Discontent but silent. Turning a page of his notepad, he twists at the waist to look over at Teo, seeing mostly silhouette, huddled shoulders, vague conspiracy. "What'd ya get?" is friendly enough, Joseph replacing the heavy carton next to the ones just like that might fill the weaponry kept and ordered in this Aladdin's cave. His footsteps fall heavy a second later, though his shuffle on closer is modest and distanced, finally coming up on Teo's left, black eyes curiously scouting out the slip of paper the Sicilian has in his hand.

It's a picture of a girl that Teo met only after she became a woman. She was kind of hot, Teo thought. Not that that's— you know, different, far as his brain tends to operate. The photograph turns slightly in his fingers, angles to show Joseph the face depicted without distortion. Strong-boned features from nose to the Selachimorphic jaw, dark curls, an ironic quirk to her wide smile. She doesn't bear overmuch resemblence to Deckard herself. "His sister," is the accompanying caption, aloud. "Her name is Leah."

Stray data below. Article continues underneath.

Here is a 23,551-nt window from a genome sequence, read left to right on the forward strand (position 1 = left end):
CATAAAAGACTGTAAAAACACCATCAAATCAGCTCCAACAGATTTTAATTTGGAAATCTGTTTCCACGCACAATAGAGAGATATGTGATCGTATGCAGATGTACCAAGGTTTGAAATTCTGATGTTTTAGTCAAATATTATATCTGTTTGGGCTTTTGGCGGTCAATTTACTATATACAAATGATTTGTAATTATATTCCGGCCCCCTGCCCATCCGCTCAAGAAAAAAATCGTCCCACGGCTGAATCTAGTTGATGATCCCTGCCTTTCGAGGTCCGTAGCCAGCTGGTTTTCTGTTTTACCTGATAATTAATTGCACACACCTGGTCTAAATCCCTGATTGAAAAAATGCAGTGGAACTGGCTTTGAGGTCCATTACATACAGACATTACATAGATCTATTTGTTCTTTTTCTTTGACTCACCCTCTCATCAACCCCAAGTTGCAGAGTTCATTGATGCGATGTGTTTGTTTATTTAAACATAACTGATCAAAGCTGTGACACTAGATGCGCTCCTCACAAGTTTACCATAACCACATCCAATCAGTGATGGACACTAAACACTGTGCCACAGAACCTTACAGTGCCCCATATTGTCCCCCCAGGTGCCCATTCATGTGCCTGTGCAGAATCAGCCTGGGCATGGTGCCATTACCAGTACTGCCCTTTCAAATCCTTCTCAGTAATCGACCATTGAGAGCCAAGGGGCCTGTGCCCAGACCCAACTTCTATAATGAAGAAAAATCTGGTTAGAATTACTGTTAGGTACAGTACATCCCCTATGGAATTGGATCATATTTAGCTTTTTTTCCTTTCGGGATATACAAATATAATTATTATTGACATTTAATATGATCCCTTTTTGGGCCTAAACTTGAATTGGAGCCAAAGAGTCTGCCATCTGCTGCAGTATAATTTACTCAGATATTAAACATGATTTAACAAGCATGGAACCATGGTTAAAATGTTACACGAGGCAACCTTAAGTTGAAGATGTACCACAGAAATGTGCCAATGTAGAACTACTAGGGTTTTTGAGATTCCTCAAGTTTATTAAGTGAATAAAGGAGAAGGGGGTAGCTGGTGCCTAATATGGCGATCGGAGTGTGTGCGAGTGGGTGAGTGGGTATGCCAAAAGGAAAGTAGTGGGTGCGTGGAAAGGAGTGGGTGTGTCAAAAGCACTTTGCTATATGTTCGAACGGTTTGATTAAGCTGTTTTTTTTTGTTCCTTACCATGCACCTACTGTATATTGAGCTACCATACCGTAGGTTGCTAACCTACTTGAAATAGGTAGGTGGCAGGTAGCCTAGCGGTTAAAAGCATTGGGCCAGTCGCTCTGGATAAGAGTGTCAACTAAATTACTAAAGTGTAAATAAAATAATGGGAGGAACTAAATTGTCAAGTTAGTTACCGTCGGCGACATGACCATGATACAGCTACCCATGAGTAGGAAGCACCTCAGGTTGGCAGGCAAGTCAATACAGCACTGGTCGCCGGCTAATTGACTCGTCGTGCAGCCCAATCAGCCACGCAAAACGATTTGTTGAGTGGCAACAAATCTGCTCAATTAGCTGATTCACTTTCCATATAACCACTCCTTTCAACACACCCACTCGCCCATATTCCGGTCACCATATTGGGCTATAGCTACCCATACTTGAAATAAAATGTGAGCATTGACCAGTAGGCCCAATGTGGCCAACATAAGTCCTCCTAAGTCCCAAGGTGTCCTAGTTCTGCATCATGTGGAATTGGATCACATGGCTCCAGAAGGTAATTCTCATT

He hands that off, mostly because he needs the hand free to fidget and grab through the rest of the box. Lays the articles out on the rickety shelf beside it. Keys, pewter shield— over which his fingers hesitate for an instant before they splay, release. Choppy vegetable matter, desiccated along the bottom of a Ziplock bag, and then a blond girl with an infinitely familiar smile on her candy-sized mouth. Pesos. Teo's teeth separate, meet again with an audible click, out through the scarred window in the side of his mouth. "His shit."

"Alright, well." Joseph wants to say stop touching, but ultimately just nods and sets the photograph down next to the weed that— is a total unsurprise. He imagines maybe that Deckard would like him to have that, and remembers an instant later that Deckard isn't dead or whatever. He also doesn't set the photograph aside without several moments of curious study, granted — the notion of a family that might care, or something. The glossy, faded photo waves between his fingers then, as noted, put aside.